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10 Reasons Not To Wear Flip-Flops (And How To Wear Them If You Have To)

10 Reasons Not To Wear Flip-Flops (And How To Wear Them If You Have To)

Flip-Flops – Harmless, Right? For most of us, the humble flip-flop is associated with relaxed vacations and lazy summers. Easy to take on, easy to slip off – what’s not to love? Unfortunately, flip-flops don’t love you back! Read on to find out why you should consider ditching the flip-flops this summer, or at least keep some alternatives to hand (or foot!).

What Flip-Flops Really Do To Your Body

1. They leave you more vulnerable to bunions.

Because you must continually flex your toes in order to keep them on your feet, flip-flops force your foot into an unnatural position that can result in bunions – large, disfiguring bumps on your toe joints. These are both painful and unsightly.

2. They make you more likely to trip up.

Flip-flops tend to have little ‘grip’ to their soles. Furthermore, the soles flap free as you walk and can become trapped on grating and escalators. This can be dangerous as well as annoying!

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3. They are made of toxic materials.

Flip-flops often contain plastics that are harmful to your skin and the environment such as BPA, which may cause cancers.

4. If you have flat feet or fallen arches, flip flops are a terrible idea.

Flip-flops offer no foot support. For those of us with fallen arches, this will only make the condition worse.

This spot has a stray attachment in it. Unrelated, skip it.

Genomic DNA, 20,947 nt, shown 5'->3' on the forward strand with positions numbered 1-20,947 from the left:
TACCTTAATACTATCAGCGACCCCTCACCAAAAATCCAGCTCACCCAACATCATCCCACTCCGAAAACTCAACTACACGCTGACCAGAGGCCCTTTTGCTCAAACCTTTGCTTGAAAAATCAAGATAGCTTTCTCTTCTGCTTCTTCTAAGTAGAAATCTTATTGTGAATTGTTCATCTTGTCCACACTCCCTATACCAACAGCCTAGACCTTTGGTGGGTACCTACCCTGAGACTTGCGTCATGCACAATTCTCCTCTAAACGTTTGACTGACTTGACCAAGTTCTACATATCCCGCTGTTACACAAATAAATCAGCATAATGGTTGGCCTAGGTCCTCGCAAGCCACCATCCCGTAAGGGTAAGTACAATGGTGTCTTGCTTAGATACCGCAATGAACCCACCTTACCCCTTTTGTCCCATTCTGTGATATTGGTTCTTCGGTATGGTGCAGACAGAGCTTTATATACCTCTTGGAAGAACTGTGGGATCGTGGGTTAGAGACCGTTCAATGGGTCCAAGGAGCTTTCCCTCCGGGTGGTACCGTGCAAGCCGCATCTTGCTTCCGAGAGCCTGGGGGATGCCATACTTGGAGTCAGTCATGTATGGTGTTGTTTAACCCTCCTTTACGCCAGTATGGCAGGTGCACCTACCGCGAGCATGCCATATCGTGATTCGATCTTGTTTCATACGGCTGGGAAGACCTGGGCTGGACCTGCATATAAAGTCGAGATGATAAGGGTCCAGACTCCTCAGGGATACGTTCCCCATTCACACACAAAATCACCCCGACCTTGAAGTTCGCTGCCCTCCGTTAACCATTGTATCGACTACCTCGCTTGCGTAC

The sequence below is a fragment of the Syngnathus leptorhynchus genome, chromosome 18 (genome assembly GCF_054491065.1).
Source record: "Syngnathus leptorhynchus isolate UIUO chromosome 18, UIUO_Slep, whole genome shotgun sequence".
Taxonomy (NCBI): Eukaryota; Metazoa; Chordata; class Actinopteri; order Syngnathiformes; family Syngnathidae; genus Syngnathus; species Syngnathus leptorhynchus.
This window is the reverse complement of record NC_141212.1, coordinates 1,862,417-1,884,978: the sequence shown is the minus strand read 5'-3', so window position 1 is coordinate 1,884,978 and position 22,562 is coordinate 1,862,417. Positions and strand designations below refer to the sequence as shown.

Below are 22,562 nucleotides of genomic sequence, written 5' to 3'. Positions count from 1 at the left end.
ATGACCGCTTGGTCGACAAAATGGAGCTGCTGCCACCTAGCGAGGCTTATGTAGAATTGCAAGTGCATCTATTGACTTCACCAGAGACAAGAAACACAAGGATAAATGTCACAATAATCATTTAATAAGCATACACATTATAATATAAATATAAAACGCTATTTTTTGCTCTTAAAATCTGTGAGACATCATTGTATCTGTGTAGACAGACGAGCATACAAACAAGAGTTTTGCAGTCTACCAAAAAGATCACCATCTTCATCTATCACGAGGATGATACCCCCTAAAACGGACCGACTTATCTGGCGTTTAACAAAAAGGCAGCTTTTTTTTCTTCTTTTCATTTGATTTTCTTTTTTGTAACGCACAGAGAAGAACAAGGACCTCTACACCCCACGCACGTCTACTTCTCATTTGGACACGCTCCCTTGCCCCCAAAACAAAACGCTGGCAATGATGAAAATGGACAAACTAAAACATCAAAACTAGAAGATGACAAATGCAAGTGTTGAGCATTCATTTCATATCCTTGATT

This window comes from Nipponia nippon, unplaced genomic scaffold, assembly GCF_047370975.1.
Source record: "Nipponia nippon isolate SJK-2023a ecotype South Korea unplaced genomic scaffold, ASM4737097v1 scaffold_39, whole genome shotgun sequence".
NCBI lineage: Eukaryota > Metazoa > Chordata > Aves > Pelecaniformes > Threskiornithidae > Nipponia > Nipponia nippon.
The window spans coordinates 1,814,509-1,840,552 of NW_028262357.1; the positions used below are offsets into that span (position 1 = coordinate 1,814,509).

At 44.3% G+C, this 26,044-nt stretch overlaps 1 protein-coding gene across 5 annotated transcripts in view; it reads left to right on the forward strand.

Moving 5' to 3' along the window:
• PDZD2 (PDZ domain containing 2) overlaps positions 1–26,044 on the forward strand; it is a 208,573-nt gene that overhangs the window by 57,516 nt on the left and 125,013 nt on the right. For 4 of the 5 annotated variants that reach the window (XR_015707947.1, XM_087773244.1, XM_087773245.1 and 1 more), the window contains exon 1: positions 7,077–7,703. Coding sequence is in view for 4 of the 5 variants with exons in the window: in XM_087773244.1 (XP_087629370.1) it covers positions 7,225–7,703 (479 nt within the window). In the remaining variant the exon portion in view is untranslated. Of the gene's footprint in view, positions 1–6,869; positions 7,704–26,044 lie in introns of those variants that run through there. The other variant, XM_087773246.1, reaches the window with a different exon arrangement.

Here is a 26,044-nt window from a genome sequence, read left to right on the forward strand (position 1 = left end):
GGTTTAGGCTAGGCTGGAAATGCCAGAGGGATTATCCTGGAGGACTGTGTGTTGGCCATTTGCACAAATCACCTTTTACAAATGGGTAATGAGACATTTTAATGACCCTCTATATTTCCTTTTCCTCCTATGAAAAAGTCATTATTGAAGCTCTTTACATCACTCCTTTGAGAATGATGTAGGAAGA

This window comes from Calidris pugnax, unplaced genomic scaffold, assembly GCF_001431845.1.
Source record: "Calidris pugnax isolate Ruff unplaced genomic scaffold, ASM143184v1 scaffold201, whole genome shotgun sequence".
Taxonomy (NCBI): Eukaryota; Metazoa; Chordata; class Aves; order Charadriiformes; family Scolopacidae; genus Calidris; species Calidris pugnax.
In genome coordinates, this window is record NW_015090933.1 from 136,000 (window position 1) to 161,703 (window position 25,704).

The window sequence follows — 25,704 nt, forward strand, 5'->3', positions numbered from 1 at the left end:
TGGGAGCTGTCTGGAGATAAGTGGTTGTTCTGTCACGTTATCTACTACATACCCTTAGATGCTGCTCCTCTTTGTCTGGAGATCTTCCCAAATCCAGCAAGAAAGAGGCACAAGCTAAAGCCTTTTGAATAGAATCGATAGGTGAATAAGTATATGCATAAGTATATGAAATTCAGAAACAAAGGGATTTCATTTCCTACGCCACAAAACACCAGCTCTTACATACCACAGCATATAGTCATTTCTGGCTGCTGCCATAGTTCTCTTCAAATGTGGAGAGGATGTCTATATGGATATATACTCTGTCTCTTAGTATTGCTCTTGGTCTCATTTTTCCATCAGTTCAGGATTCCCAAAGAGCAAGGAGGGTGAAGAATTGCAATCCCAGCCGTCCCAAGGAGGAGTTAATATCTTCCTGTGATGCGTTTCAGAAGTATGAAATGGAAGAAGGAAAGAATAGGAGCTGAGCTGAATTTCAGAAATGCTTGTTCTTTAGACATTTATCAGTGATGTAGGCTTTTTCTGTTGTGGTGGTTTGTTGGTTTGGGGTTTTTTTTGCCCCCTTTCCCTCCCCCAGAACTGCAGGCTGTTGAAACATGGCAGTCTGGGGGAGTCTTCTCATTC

5. They reduce your walking speed.

Researchers have demonstrated that flip-flops slow you down. You are literally going to move at a slower pace than those who opt for proper footwear.

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6. They make you more likely to develop a fungal or bacterial infection.

Flip-flops leave your skin exposed to the floor. This increases your risk of contracting various kinds of infection including athlete’s foot and HPV, which causes warts.

7. They increase your risk of heel pain.

Most flip-flops do not provide adequate protection for your heels. This means that when you walk on hard or uneven surfaces, your heels are vulnerable to injury and pressure that can result in chronic pain over time.

8. They can lead to ‘hammertoe.’

The way in which your foot needs to grasp onto the flip-flop can result in ‘hammertoe,’ a condition in which a toe joint contracts and becomes permanently bent. This can cause tremendous pain. Worse, this condition can become worse over time and even result in the need for foot surgery, which can seriously inconvenience your lifestyle.

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9. They can impair your posture.

Too much time in flip-flops can lead to backache and poor posture as your feet are completely unsupported. This has a knock-on effect that can result in back, knee and hip pain. Flip-flops encourage you to take shorter strides, and this can eventually alter your natural walking style.

10. They cause blisters.

Flip-flip toeposts – those plastic parts that go between your first and second toes – can rub your feet and cause painful blisters within a few hours of you putting them on. Blisters can burst, and this can leave you vulnerable to developing infections in the open wounds.

How To Minimise The Damage

1. Choose shoes made of natural fibres.